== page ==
16) Access to established areas

17) Harvesting trees in Wrangell-St. Elias National Park

18) Tree harvesting

19) Mineral policies and mining claims

20) The impacts to wildlife resources and subsistence abused by people

21) Problems with the guiding system

23) Helping guides understand regulations

23) Mountaineering

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Transcript

Section 1: hunting -- interest\ fishing -- interest\ Indianapolis, IN\ Rousse, Bob -- cousin, worked for Colorado Fish & Game\ Rousse, Bob -- influence\ teacher -- biology, Arlington High School, Indianapolis\ school administration\ coach -- football, track\ Vernal, UT\ Dinosaur National Monument -- interpreter, back country ranger, river ranger\ Yampa River

Section 2: Grand Canyon National Park -- 1972, river ranger\ Grand Canyon -- river management\ boating\ NPS -- experience with controversy\ Bryce Canyon -- intake ranger\ resource management\ Navajo Power Plant\ Glen Canyon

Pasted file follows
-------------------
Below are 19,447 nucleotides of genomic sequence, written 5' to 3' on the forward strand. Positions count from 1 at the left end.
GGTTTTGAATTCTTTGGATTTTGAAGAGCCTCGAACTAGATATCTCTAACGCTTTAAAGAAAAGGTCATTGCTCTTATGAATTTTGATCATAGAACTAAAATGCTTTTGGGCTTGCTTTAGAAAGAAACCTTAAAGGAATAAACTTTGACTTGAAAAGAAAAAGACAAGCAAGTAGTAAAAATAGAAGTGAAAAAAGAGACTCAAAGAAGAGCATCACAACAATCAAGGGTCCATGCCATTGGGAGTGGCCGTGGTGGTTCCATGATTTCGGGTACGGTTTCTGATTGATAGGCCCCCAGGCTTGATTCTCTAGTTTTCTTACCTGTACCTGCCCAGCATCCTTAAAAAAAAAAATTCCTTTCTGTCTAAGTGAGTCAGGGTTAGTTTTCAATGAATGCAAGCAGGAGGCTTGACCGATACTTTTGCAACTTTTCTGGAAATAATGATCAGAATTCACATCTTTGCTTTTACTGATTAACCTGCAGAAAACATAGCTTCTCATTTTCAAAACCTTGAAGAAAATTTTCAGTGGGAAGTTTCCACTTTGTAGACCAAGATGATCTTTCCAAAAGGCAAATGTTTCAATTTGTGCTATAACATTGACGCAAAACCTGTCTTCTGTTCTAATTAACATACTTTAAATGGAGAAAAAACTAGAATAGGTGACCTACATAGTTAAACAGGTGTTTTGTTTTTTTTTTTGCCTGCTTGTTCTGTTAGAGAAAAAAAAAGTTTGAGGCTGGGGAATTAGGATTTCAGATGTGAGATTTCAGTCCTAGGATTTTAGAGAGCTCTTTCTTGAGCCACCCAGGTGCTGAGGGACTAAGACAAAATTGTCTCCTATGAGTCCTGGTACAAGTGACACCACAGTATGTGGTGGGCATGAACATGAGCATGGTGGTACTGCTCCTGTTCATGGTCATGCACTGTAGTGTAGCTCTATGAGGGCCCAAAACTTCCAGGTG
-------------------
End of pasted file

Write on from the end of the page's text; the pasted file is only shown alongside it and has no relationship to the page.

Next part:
Section 3: Bryce Canyon -- 5 1/2 years\ Big Bend National Park -- district ranger\ Rio Grand District\ U.S. Customs\ border control -- U.S. and Mexico\ Alaska -- vacation, 1979\ Alaska -- offered job in 1981 for NPS

Section 4: Broadway, Doug -- Property and Procurement, NPS\ Yukon-Charley Rivers National Park\ Paleck, Bill\ Brown, Bill\ Tanner, Bill\ Cook, John -- Area Director\ Carter, Jimmy -- establishment of National Parks\ parks -- consequences\ park -- formation\ park -- Alaska Congressional Delegation views\ Yukon Charley National Monument -- Yukon Charley National Park